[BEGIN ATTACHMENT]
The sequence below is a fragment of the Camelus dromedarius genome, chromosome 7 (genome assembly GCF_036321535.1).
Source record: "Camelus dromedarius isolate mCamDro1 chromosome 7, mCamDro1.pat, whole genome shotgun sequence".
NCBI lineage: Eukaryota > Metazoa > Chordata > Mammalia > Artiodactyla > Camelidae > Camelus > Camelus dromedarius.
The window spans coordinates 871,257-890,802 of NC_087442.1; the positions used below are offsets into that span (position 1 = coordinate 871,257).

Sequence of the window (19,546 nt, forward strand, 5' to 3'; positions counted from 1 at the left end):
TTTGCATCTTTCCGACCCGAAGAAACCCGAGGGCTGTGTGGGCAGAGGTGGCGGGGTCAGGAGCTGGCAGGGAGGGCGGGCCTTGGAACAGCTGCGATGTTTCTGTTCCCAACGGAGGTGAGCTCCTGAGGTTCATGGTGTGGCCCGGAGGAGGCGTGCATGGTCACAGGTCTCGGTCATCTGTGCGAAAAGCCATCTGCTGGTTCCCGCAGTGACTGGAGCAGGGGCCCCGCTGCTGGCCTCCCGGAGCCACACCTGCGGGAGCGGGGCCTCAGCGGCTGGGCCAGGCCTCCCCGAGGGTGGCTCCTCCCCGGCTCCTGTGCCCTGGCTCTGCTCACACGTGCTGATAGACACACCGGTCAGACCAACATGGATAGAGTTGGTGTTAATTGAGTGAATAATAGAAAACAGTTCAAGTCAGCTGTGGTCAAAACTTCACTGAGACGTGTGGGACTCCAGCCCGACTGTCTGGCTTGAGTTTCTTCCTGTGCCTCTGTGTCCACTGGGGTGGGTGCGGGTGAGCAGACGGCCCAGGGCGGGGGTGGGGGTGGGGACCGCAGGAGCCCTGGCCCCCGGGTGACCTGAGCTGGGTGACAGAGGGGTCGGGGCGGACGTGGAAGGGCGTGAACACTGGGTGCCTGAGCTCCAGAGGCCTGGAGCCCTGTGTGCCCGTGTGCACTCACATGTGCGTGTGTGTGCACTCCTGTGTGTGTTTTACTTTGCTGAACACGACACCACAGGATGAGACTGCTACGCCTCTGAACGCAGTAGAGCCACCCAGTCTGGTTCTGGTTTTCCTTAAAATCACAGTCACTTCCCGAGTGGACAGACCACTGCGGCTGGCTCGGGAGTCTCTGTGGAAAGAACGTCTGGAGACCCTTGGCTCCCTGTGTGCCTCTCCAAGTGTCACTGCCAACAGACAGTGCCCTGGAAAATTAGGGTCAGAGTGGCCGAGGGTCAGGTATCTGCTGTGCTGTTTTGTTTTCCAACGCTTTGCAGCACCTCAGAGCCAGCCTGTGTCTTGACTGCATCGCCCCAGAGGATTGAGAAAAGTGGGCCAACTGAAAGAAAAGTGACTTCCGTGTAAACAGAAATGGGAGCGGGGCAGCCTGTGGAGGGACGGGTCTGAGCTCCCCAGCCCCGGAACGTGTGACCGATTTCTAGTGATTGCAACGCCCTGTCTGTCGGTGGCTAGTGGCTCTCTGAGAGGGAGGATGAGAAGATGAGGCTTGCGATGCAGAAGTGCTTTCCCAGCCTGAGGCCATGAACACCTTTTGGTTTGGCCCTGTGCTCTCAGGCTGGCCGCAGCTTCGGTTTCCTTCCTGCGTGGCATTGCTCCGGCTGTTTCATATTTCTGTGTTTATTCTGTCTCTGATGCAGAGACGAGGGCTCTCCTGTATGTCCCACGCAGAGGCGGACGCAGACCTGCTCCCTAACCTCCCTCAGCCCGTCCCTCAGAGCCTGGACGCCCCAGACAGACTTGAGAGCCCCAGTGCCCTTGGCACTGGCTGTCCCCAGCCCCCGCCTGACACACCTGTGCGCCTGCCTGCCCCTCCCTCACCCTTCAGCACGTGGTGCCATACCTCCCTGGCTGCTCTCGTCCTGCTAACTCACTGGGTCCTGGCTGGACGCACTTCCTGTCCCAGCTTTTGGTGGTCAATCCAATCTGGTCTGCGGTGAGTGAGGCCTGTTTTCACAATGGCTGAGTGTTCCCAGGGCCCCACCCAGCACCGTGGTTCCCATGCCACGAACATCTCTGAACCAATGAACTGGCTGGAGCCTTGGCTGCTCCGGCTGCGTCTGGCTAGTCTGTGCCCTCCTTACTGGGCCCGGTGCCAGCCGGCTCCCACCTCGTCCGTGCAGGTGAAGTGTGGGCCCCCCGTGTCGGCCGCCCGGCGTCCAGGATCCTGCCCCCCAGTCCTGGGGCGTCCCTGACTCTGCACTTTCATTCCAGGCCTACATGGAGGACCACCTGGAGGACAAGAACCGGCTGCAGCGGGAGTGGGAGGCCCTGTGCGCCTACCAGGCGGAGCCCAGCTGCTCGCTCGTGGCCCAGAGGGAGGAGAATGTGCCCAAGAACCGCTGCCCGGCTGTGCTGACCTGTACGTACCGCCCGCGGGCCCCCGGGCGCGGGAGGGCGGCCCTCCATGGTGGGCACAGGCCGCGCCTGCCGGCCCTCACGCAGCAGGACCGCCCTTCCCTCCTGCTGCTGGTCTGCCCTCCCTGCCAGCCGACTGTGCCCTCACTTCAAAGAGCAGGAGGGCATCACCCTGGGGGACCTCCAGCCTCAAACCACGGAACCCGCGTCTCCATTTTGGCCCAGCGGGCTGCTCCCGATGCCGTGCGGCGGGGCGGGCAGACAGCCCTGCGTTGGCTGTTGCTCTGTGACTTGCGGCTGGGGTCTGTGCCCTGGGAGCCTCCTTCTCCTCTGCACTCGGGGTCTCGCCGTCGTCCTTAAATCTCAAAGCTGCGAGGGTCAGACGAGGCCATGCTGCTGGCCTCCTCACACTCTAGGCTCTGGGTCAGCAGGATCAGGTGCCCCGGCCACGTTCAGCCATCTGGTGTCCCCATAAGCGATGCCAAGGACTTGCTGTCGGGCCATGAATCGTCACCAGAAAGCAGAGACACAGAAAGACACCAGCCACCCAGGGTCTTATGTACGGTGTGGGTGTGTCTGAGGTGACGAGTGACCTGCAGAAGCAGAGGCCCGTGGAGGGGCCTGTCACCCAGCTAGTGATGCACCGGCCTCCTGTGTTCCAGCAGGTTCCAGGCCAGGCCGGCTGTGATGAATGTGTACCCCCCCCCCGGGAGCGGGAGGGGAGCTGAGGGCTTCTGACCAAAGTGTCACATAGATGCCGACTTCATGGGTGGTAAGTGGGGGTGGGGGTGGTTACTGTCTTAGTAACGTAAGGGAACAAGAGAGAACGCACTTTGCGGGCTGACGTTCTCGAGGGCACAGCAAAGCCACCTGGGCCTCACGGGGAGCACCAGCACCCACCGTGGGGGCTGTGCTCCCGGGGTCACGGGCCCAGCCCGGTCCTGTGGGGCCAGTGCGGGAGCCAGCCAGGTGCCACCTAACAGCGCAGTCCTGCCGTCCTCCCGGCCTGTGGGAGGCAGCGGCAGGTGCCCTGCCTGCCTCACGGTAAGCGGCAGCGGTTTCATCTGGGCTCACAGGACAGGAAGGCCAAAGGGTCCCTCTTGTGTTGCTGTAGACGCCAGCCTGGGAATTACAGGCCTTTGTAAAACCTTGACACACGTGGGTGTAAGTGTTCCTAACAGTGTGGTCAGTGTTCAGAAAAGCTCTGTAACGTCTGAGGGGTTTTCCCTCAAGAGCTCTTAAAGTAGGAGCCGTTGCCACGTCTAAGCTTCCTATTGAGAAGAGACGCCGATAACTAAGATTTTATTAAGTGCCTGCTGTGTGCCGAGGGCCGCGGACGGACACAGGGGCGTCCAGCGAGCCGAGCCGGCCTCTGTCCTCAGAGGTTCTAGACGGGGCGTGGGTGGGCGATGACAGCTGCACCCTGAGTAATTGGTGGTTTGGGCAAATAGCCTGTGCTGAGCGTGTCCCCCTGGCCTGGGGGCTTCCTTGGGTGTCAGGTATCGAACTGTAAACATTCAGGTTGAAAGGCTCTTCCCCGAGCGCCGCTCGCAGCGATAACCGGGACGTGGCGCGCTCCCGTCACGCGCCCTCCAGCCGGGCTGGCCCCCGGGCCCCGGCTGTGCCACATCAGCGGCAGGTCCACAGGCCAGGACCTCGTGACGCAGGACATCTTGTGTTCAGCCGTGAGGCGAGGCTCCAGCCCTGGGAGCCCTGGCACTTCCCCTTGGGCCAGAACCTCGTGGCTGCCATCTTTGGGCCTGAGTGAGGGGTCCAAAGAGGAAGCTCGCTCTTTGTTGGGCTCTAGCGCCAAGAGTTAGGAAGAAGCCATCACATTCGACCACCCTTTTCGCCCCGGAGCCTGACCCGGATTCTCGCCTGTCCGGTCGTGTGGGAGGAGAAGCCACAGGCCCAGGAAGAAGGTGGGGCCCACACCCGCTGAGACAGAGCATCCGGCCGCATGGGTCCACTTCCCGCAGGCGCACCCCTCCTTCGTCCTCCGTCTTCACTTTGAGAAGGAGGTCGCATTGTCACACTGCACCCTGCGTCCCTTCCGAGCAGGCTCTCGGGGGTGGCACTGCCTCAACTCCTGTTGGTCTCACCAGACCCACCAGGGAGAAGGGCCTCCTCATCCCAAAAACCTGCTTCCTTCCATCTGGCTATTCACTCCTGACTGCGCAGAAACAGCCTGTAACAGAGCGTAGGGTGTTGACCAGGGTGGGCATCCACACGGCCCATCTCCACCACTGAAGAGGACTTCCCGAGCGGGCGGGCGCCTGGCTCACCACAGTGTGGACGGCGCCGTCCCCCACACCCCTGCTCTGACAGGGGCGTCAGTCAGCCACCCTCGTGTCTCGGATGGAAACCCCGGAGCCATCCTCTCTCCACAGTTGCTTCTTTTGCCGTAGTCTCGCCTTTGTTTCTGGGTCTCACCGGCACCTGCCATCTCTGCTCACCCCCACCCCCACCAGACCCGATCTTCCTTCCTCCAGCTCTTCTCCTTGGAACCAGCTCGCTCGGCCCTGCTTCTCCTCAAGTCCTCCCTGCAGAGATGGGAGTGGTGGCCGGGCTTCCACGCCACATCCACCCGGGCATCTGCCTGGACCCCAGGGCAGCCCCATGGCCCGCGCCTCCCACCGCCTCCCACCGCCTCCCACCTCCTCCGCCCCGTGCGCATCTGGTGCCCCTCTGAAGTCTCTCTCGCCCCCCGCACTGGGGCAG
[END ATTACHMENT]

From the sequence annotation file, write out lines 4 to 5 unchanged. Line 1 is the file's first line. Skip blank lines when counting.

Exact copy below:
The window spans coordinates 871,257-890,802 of NC_087442.1; the positions used below are offsets into that span (position 1 = coordinate 871,257).

Sequence of the window (19,546 nt, forward strand, 5' to 3'; positions counted from 1 at the left end):